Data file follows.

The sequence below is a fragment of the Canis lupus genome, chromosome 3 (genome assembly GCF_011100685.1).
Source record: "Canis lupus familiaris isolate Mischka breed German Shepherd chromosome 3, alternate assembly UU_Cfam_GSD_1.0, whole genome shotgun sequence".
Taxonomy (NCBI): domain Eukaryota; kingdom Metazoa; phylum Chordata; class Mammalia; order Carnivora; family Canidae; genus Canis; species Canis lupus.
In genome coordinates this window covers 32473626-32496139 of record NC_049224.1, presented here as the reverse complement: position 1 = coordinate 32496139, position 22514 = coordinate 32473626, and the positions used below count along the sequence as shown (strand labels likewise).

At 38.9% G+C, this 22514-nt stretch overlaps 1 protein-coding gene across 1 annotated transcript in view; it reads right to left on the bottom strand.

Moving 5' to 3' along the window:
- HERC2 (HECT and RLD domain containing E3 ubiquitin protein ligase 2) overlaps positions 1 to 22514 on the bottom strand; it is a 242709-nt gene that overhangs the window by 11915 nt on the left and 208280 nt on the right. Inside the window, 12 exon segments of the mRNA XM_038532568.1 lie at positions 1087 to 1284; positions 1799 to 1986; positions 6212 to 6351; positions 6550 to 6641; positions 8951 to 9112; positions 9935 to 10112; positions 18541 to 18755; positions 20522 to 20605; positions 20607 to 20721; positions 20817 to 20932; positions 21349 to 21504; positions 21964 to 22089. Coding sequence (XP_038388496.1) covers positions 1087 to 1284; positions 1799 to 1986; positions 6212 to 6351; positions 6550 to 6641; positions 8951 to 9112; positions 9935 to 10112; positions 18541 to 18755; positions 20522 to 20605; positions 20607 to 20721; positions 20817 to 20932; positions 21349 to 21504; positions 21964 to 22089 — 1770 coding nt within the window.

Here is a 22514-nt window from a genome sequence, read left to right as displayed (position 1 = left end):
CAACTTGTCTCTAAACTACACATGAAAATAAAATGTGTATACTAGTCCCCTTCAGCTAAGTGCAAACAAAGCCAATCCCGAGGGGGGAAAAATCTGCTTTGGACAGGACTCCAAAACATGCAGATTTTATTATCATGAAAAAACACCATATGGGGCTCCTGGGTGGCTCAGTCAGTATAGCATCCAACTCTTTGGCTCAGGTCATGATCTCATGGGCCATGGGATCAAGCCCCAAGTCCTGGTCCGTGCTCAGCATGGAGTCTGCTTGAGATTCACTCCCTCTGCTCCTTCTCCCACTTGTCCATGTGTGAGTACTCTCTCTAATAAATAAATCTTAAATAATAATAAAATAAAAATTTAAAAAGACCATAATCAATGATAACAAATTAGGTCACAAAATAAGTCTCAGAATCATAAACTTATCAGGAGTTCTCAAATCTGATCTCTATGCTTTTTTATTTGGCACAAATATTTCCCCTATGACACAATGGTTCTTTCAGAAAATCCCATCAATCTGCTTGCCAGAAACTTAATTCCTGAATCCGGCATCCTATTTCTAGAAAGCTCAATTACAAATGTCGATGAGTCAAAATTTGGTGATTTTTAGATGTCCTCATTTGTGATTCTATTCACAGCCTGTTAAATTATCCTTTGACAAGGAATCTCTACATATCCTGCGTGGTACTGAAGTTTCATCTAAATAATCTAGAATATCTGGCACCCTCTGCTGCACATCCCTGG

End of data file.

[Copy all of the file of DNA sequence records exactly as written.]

The sequence below is a fragment of the Canis lupus genome, chromosome 3 (genome assembly GCF_011100685.1).
Source record: "Canis lupus familiaris isolate Mischka breed German Shepherd chromosome 3, alternate assembly UU_Cfam_GSD_1.0, whole genome shotgun sequence".
Taxonomy (NCBI): domain Eukaryota; kingdom Metazoa; phylum Chordata; class Mammalia; order Carnivora; family Canidae; genus Canis; species Canis lupus.
In genome coordinates this window covers 32473626-32496139 of record NC_049224.1, presented here as the reverse complement: position 1 = coordinate 32496139, position 22514 = coordinate 32473626, and the positions used below count along the sequence as shown (strand labels likewise).

At 38.9% G+C, this 22514-nt stretch overlaps 1 protein-coding gene across 1 annotated transcript in view; it reads right to left on the bottom strand.

Moving 5' to 3' along the window:
- HERC2 (HECT and RLD domain containing E3 ubiquitin protein ligase 2) overlaps positions 1 to 22514 on the bottom strand; it is a 242709-nt gene that overhangs the window by 11915 nt on the left and 208280 nt on the right. Inside the window, 12 exon segments of the mRNA XM_038532568.1 lie at positions 1087 to 1284; positions 1799 to 1986; positions 6212 to 6351; positions 6550 to 6641; positions 8951 to 9112; positions 9935 to 10112; positions 18541 to 18755; positions 20522 to 20605; positions 20607 to 20721; positions 20817 to 20932; positions 21349 to 21504; positions 21964 to 22089. Coding sequence (XP_038388496.1) covers positions 1087 to 1284; positions 1799 to 1986; positions 6212 to 6351; positions 6550 to 6641; positions 8951 to 9112; positions 9935 to 10112; positions 18541 to 18755; positions 20522 to 20605; positions 20607 to 20721; positions 20817 to 20932; positions 21349 to 21504; positions 21964 to 22089 — 1770 coding nt within the window.

Here is a 22514-nt window from a genome sequence, read left to right as displayed (position 1 = left end):
CAACTTGTCTCTAAACTACACATGAAAATAAAATGTGTATACTAGTCCCCTTCAGCTAAGTGCAAACAAAGCCAATCCCGAGGGGGGAAAAATCTGCTTTGGACAGGACTCCAAAACATGCAGATTTTATTATCATGAAAAAACACCATATGGGGCTCCTGGGTGGCTCAGTCAGTATAGCATCCAACTCTTTGGCTCAGGTCATGATCTCATGGGCCATGGGATCAAGCCCCAAGTCCTGGTCCGTGCTCAGCATGGAGTCTGCTTGAGATTCACTCCCTCTGCTCCTTCTCCCACTTGTCCATGTGTGAGTACTCTCTCTAATAAATAAATCTTAAATAATAATAAAATAAAAATTTAAAAAGACCATAATCAATGATAACAAATTAGGTCACAAAATAAGTCTCAGAATCATAAACTTATCAGGAGTTCTCAAATCTGATCTCTATGCTTTTTTATTTGGCACAAATATTTCCCCTATGACACAATGGTTCTTTCAGAAAATCCCATCAATCTGCTTGCCAGAAACTTAATTCCTGAATCCGGCATCCTATTTCTAGAAAGCTCAATTACAAATGTCGATGAGTCAAAATTTGGTGATTTTTAGATGTCCTCATTTGTGATTCTATTCACAGCCTGTTAAATTATCCTTTGACAAGGAATCTCTACATATCCTGCGTGGTACTGAAGTTTCATCTAAATAATCTAGAATATCTGGCACCCTCTGCTGCACATCCCTGG